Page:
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February 5, 2015

Workday to bring major changes to student pay systems

Students will be unable to simultaneously work as a teaching assistant and a lab assistant beginning in autumn 2015. This policy is a University-wide change stemming from recent changes in how payments are disbursed to students.

In January the University switched to the payroll system WorkDay from the UChicagoTime system. Under the new system, student pay is calculated on an hourly basis. This contrasts with the past method of payment, under which T.A.s were often paid a lump sum for their work. The switch to an hourly payment system means that students are now exceeding the maximum number of hours that they can work, and thus cannot hold both jobs at the same time.

According to Laurens Mets, master of the Biological Sciences Collegiate Division, there has not been a change in University policy regarding the number of hours that students can work. Instead, the change stems from a new form of enforcement of the already existing policy.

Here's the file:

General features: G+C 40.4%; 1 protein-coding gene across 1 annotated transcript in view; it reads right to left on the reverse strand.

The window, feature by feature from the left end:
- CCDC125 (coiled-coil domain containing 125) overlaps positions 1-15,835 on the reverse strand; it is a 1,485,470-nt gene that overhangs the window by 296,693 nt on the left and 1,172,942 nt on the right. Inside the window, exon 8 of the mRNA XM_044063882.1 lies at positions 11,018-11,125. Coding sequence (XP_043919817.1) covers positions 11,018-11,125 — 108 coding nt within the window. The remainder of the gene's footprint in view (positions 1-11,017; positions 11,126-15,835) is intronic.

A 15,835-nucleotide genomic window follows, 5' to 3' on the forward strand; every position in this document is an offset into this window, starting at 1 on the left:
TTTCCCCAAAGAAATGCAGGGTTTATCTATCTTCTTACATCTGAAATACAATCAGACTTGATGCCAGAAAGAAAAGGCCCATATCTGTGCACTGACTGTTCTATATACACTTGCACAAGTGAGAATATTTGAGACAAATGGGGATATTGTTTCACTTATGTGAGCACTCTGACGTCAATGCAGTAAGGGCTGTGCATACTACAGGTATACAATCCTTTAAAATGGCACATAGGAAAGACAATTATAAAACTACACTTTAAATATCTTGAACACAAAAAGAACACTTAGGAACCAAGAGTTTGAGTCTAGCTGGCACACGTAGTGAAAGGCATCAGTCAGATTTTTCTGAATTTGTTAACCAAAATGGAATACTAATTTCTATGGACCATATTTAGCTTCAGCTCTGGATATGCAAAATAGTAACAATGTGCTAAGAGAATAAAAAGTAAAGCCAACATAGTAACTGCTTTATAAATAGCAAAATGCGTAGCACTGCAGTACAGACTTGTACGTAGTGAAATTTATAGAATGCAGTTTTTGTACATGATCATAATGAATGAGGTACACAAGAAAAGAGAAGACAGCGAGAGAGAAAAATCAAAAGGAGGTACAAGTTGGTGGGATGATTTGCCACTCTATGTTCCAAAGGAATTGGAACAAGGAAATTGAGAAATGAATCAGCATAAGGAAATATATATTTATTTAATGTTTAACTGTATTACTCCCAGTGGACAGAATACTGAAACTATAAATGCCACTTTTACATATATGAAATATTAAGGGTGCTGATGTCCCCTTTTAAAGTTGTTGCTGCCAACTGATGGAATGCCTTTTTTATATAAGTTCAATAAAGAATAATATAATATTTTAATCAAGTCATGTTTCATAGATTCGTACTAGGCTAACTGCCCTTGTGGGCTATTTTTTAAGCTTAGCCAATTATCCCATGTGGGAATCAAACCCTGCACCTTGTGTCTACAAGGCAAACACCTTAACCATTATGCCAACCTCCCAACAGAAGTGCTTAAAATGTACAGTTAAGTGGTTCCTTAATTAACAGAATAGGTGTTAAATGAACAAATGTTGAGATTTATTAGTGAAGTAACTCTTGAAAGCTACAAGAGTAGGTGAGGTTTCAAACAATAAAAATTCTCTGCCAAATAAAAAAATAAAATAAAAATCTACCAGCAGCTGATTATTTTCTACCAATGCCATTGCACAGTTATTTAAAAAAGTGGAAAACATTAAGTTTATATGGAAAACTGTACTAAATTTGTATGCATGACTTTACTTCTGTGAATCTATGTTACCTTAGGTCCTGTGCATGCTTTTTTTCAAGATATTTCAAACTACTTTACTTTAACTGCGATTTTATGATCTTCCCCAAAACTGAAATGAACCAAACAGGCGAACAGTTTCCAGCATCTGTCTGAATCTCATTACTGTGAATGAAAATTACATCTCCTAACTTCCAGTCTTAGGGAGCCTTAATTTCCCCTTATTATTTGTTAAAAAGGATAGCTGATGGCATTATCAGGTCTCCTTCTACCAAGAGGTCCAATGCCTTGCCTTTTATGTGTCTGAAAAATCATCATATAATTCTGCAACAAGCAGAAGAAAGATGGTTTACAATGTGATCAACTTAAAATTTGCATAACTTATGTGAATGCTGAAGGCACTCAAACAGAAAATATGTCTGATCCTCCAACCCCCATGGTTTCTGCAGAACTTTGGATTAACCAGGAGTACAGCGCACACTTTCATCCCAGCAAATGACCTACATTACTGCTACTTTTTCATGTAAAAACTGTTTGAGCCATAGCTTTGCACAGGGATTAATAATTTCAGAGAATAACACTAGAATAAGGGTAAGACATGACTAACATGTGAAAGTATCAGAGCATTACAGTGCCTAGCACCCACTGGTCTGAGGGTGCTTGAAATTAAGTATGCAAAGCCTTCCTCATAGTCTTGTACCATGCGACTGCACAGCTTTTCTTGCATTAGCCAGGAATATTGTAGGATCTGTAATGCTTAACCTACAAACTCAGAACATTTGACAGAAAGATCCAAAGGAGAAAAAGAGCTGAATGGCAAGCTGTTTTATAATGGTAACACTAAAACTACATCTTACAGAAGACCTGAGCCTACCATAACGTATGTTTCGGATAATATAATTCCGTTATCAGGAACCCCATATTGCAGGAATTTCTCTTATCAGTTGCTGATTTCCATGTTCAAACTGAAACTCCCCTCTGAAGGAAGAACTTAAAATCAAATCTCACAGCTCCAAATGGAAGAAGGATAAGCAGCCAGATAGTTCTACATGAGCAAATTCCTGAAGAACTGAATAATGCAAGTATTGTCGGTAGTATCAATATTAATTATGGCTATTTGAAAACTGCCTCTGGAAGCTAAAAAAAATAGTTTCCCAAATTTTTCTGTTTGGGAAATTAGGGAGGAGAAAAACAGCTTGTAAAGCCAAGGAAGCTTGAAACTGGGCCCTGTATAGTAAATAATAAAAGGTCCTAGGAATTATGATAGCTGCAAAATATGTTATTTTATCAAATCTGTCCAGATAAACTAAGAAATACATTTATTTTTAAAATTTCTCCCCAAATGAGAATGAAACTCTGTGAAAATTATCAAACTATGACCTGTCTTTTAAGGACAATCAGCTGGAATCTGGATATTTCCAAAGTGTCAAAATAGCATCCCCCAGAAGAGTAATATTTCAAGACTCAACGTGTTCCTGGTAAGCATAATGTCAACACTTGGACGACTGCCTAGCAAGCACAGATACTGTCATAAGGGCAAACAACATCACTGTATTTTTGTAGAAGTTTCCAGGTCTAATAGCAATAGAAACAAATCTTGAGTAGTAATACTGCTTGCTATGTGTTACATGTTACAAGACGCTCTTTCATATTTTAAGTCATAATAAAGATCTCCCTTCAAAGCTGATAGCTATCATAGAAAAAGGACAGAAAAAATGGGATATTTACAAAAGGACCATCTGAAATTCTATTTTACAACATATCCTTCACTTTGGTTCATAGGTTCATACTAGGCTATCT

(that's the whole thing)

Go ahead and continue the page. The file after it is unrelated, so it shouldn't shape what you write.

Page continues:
According to University spokesperson Jeremy Manier, “[The University] now [has] a more accurate picture of the overall magnitude of students’ work effort, and that information has compelled us to review how student work hours are established and monitored to ensure they are in compliance with the limit on overall effort.”

The change has ramifications for students across the University, but it is particularly problematic for students in the sciences, and especially in the biological sciences.

“The biological sciences might see the biggest effects [from the payroll change], because we hire about 100 undergraduates and a fair number of graduate students,” Mets said.

Sarah Watanaskul, a third-year biology student, described the complications resulting from the new policy, saying, “There is an overlap between the students who are active in research and those who want to teach.”

Manier described the rationale for change as prioritizing classwork.

“The major priorities for graduate students and undergraduates are to make progress in their studies, [and] prepare for success after graduation,” he said. “The University supports these priorities in many ways, including by placing limits on the amount of paid University work that students can perform while enrolled in a full-time degree program.”

Watanaskul expressed concern about the effects of the proposal. “While I understand the motivation behind the policy change, I think this new rule will make it difficult and inconvenient for professors to find T.A.s,” she said.

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